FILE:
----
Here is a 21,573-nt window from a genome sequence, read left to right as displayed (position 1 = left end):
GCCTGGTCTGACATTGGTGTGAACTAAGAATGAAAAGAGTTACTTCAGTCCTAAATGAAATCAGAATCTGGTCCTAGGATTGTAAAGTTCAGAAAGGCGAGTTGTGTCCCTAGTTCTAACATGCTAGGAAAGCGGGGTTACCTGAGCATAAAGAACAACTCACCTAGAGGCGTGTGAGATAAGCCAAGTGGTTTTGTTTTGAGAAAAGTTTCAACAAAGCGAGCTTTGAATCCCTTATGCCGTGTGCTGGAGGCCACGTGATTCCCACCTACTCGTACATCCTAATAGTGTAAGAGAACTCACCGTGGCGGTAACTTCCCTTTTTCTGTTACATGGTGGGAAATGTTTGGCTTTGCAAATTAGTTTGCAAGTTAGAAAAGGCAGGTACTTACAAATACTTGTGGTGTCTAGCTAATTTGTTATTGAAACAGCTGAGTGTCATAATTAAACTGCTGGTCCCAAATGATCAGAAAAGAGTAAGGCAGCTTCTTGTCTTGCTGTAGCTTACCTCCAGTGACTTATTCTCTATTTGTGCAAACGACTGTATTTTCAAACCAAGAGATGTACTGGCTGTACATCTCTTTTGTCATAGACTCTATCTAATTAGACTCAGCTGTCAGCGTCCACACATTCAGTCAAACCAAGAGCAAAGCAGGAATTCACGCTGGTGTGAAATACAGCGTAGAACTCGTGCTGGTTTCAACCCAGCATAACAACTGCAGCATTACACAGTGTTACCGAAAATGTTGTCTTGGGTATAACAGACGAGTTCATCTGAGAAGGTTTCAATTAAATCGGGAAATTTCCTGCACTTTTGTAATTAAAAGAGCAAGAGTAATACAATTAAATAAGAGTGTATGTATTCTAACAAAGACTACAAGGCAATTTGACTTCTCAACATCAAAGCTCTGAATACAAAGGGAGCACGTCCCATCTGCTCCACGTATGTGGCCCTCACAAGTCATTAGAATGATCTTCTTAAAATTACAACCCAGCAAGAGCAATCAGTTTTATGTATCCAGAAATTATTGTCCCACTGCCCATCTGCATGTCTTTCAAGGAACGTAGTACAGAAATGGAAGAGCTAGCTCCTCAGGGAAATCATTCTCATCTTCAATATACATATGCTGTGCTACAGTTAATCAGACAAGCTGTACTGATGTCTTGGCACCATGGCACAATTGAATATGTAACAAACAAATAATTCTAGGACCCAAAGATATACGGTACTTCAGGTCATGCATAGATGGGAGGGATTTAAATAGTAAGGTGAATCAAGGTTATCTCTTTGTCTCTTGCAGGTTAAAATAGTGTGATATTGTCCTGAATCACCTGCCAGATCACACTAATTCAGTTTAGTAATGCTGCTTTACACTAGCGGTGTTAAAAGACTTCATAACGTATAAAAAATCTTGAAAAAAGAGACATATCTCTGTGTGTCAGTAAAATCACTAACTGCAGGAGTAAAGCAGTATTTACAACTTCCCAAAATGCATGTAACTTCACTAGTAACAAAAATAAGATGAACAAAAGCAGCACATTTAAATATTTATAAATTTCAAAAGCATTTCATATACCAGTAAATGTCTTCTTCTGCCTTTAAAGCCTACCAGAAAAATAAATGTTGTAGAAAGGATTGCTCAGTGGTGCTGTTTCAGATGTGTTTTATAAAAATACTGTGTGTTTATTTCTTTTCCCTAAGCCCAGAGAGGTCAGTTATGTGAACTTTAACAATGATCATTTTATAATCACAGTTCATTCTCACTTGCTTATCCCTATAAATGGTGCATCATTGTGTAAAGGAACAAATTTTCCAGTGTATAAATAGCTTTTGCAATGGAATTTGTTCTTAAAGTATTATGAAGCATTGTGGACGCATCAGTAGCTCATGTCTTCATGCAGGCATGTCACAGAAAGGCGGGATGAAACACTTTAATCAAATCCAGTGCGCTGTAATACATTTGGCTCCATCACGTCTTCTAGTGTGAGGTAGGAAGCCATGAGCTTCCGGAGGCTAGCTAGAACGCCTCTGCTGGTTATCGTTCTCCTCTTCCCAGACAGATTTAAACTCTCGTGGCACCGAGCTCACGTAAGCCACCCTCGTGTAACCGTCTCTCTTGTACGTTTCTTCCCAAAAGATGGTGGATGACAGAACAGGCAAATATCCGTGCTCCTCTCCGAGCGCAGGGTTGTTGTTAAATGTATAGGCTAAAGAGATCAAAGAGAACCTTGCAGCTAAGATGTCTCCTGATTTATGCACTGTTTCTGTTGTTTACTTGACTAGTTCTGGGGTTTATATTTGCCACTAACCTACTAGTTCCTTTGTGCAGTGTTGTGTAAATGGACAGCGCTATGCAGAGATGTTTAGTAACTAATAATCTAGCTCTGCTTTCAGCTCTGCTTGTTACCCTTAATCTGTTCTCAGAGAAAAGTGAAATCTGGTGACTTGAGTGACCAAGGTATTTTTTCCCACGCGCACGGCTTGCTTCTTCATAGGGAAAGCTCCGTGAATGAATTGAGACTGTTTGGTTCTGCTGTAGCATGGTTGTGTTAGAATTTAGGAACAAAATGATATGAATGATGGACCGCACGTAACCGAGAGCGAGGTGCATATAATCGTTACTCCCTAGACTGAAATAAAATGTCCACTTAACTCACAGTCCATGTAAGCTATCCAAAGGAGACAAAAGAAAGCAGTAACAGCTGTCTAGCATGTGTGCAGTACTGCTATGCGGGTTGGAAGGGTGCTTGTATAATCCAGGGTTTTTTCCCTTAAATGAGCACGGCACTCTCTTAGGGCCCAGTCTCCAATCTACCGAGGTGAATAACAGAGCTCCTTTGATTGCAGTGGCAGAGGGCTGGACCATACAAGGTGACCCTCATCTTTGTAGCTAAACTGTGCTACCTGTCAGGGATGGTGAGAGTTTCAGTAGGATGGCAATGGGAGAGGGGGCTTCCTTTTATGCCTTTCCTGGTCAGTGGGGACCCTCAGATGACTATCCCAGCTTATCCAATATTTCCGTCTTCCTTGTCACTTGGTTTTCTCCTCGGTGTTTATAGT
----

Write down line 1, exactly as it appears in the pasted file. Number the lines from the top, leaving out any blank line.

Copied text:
Here is a 21,573-nt window from a genome sequence, read left to right as displayed (position 1 = left end):